You are very passionate about the current climate of our country and equality for minorities, regardless of what group they belong to. Where does this passion stem from?

That’s a good question. I think there are people who have felt a lot of pain and don’t want anyone to ever have to feel that way. I think I’m one of those people. Nobody should be oppressed, we all deserve to try to be happy and live our lives as we want to live them without the judgement of others holding us back. I get a tremendous amount of joy from seeing other people living happy fulfilled lives, and I don’t get any reward at all in other people’s suffering.

How much time does it take you from starting the concept/draft of a spindle to finishing one?

It takes several hours to complete a spindle. I don’t know exactly how long because I don’t work on one spindle from start to finish without stopping. I have to take breaks and work on easier items in between the custom designs. They require greater focus because if I’m tired or distracted and slip I could ruin the whole thing and hafta start over. I can make two or three spindles of different types in a day.

You are also a spinner. What is your favorite spindle? We all want to know what design you have chosen for yourself.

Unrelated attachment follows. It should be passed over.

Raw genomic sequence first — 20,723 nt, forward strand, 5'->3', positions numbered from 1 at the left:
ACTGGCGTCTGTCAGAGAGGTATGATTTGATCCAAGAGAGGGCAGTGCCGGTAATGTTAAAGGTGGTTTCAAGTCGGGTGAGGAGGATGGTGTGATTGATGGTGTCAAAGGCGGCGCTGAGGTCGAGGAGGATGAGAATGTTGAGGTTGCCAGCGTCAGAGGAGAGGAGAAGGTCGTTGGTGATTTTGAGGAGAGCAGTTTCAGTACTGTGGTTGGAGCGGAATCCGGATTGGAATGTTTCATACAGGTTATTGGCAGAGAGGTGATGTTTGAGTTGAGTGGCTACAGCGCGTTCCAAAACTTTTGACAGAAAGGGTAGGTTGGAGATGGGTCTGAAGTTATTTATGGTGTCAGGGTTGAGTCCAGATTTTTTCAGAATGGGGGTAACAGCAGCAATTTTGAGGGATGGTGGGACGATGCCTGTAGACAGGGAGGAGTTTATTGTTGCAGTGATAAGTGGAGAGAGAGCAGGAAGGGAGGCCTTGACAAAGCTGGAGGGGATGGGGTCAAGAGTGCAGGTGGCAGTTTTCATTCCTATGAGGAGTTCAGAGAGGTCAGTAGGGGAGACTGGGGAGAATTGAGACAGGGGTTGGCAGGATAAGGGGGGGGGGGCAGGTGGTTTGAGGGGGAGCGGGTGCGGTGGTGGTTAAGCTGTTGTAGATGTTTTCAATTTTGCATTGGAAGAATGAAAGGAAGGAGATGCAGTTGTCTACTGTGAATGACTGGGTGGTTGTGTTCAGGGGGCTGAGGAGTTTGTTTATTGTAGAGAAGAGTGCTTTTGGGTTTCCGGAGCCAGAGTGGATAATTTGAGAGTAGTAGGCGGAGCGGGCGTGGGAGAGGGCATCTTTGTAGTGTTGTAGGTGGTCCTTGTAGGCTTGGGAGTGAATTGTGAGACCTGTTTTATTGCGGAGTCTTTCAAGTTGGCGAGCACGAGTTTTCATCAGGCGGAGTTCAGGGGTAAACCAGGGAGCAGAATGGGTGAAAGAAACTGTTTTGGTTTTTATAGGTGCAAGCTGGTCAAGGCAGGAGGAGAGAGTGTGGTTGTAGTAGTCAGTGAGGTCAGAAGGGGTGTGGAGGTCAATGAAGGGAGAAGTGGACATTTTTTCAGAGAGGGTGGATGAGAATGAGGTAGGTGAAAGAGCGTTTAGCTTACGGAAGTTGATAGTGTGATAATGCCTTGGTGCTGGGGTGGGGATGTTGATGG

I like support spindles and low whorl the best. I use top whorl for plying and for well prepared fiber that will draft easily and smoothly. I use the support spindles more as a low whorl so I can draft with two hands because they’re super fast and I use a low whorl if I want something that’s spins slower and/or for a longer time. I think those two types allow for the most relaxed and meditative spinning.

You run your entire business from your Instagram page and messenger. How do you keep it running so smoothly?

Instagram makes it easy because everything is in one place. My showroom, a place for comments and suggestions and I’m readily available almost 20 hours a day through the messages for taking orders and corresponding with my clients about their orders. I also have a little book that I write orders in because I don’t trust electronics completely. I work by myself and I fill each request in the order it has arrived so I don’t have to wonder which job to work on next. That’s probably the biggest help in keeping my sanity, without the list I would always wonder if I should be working on something else more important.

Allen, again thank you so much for opening up to us all and sharing a little about yourself. We look forward to seeing more of your fiber friends visions take form in your magical carving.

If you would like to order a spindle from Allen, you simply need to find him on Instagram at @allenrberry and send him a direct message asking to be added to his list.